With the Six Nations kicking off on Saturday 4th February with Wales V Ireland followed by England V Scotland, we thought it would be a prime opportunity to catch up with our resident rugby nause Charlie PM to share his predictions for how the championship will turn out.
After a scintillating year of international rugby that saw Ireland win their first tour of New
Zealand, Italy secure their first Six Nations victory in seven years, and France become only
the third professional men’s team in history to maintain a 100% winning record in a
calendar year, the expectations for 2023 could not be higher.
The ever-elusive Webb Ellis Trophy beckons for one victor this Autumn, with the
competition being more open than it has most likely ever been; five teams will feel they
have a genuine chance to retain, regain or attain the Men’s Rugby World Cup… and that is
discounting two time winners Australia and consistent contenders Wales. It should be a
spectacle of ferocity and competition we may never see run this close again.
But first, there is a far older trophy which the best teams of Europe will be eyeing as a
catalyst to springboard their World Cup Campaigns later this year and etch their names into
its illustrious history.
Ready to embarrass myself again after finishing last year’s tournament with a measly 2 out
of 6 correct guesses on final standings, here are my 2023 Guinness Six Nations Tournament
6th Place: Italy
For the first time in many years, the wooden spoon battle is a challenge to call. There are
three teams who could realistically finish in this spot (more on that shortly), and after two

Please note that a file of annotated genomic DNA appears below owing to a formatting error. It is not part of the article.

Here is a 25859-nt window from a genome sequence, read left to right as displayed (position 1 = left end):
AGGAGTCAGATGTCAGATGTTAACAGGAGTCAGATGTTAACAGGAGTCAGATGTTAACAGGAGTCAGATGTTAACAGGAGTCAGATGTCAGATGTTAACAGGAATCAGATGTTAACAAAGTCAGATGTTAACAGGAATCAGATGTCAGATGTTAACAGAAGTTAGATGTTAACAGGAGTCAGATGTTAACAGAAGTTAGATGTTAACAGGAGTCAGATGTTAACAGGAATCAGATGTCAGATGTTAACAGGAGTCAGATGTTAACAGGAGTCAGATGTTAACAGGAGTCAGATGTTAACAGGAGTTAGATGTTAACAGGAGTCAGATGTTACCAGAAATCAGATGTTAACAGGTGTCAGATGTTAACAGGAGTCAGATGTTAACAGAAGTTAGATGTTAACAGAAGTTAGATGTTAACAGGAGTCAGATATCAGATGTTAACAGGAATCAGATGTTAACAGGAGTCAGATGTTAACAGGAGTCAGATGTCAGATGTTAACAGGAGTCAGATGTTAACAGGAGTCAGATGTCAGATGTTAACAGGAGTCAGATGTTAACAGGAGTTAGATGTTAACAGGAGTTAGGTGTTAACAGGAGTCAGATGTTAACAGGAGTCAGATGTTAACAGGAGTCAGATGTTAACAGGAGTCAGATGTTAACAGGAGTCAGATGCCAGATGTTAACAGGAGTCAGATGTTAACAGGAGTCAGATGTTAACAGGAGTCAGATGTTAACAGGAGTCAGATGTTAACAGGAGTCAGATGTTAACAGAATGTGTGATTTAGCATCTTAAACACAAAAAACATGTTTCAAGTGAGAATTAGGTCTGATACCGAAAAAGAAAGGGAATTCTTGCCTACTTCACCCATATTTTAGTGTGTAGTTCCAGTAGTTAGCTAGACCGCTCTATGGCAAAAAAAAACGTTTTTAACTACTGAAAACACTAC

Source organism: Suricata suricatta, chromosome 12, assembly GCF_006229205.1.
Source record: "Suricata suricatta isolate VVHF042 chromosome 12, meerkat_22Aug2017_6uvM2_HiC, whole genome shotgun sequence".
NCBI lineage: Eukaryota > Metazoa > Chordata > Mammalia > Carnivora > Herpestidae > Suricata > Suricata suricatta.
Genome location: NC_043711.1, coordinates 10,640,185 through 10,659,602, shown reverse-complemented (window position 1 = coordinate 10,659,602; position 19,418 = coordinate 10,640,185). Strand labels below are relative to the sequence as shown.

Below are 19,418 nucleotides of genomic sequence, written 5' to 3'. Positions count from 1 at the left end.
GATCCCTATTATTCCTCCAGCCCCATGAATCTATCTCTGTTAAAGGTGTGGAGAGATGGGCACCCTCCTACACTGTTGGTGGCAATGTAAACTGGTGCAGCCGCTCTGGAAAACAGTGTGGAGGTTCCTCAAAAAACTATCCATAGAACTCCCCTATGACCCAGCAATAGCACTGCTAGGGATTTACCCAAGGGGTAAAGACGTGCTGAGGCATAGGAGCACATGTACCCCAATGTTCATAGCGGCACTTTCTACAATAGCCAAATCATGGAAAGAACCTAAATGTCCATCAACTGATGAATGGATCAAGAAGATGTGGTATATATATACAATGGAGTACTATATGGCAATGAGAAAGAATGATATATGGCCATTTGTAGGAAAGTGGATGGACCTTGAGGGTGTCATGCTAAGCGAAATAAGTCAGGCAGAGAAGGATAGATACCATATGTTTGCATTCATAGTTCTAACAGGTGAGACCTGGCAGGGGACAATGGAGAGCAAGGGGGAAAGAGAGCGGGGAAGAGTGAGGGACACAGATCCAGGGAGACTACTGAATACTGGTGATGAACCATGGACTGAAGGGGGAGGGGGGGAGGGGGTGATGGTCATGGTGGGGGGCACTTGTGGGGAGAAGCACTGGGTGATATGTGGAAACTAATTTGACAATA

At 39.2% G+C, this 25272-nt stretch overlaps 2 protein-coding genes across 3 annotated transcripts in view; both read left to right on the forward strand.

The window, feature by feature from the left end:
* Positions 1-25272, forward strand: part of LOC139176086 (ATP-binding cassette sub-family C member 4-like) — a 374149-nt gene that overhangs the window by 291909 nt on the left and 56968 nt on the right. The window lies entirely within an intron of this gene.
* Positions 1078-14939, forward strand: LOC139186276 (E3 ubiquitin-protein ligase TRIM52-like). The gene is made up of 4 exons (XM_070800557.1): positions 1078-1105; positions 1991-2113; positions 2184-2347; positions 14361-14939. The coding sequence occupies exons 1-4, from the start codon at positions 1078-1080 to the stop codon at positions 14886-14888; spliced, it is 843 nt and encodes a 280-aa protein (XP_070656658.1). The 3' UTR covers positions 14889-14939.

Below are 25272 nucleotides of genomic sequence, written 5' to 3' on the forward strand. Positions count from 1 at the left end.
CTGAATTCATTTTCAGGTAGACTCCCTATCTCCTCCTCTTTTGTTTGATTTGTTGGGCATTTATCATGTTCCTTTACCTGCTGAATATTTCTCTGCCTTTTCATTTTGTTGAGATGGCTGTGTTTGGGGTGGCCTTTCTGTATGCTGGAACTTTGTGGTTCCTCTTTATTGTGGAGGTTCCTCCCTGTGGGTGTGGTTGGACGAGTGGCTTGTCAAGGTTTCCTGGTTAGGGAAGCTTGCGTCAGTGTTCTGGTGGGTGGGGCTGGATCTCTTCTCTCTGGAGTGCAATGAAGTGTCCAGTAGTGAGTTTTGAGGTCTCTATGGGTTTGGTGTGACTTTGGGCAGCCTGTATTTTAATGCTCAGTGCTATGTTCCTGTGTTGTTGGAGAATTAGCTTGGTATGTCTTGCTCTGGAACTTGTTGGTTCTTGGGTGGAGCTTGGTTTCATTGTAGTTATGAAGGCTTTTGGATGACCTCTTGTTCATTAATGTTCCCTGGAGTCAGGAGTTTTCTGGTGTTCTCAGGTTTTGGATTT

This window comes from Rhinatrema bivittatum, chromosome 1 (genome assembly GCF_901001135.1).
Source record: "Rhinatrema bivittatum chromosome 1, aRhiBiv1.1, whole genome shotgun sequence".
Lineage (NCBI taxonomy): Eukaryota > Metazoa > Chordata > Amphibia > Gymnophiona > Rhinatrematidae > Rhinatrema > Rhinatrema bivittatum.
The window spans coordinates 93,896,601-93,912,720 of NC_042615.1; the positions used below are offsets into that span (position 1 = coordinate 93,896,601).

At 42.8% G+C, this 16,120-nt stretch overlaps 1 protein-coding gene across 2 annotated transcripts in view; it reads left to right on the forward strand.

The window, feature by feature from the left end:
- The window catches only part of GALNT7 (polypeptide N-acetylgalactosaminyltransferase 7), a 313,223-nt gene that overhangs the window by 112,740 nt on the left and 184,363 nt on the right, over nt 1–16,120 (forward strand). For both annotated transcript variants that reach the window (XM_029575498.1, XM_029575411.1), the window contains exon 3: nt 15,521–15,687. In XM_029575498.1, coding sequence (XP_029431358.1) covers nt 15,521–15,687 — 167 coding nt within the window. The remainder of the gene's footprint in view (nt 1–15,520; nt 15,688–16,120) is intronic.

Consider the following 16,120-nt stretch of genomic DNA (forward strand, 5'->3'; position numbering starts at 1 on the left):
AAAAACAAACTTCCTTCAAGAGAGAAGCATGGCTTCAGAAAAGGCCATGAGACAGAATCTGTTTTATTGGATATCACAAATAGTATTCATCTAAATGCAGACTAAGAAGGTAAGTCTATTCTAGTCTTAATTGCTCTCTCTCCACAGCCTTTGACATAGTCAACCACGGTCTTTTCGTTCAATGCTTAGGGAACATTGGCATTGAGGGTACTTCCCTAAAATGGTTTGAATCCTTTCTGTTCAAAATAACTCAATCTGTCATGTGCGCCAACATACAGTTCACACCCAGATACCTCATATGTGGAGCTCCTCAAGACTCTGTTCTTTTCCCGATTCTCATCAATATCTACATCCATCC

gargantuan victories over international heavyweights Australia and Wales, my heart was
firmly in Italy’s favour to begin climbing the ranks after years propping up the foot of the
table. Michel Lamaro, Sebastian Negri and Stephen Varney are flourishing as clear
international-calibre operators, while mercurial fly half Paulo Garbisi and breakout star
Antonne Capuozzo look poised to join Sergio Parisse in the conversation of Italy’s greatest
players in the years to come.
Italy have a starting XV capable of going toe-to-toe with most international outfits, and I
expect them to pick up at least one victory in this year’s tournament. However, what lies
beyond their starting team is what concerns me; the lack of depth makes maintaining elite
level performances almost impossible on a weekly basis. The Autumn Nations Series gave a
perfect example of this: fresh off a mesmerizing performance against Australia, they
stormed out of the gates to put South Africa 10 points down in as many minutes in Florence.
However, The Springboks were able to bring on the likes of Etzebeth, Weisse and Kolisi at
halftime to blow them away, with Italy’s bench simply not competing. They’ll face a similar
challenge this tournament, and it’s not one I see their squad rising to.
A valiant effort, most likely a win but an overall similar story for the Azzuri.
Player to watch: Antonne Capuozzo (Obviously)
5th Place: Scotland
The talent and recent performances of this Scottish side should see them nailed on to be
competing much higher up the table than this prediction suggests. And the reason I don’t
believe they will is simple: Gregor Townsend has lost the dressing room.
In Stuart Hogg and Finn Russell, Townsend has Scotland’s two finest players since Gavin
Hastings (possibly of all time), and his handling of the latter in recent months has been poor.
Russell is a notorious Maverick, and there is little indication this will change.
By dropping him before the Autumn Internationals due to ‘lack of form’, Townsend clearly believed he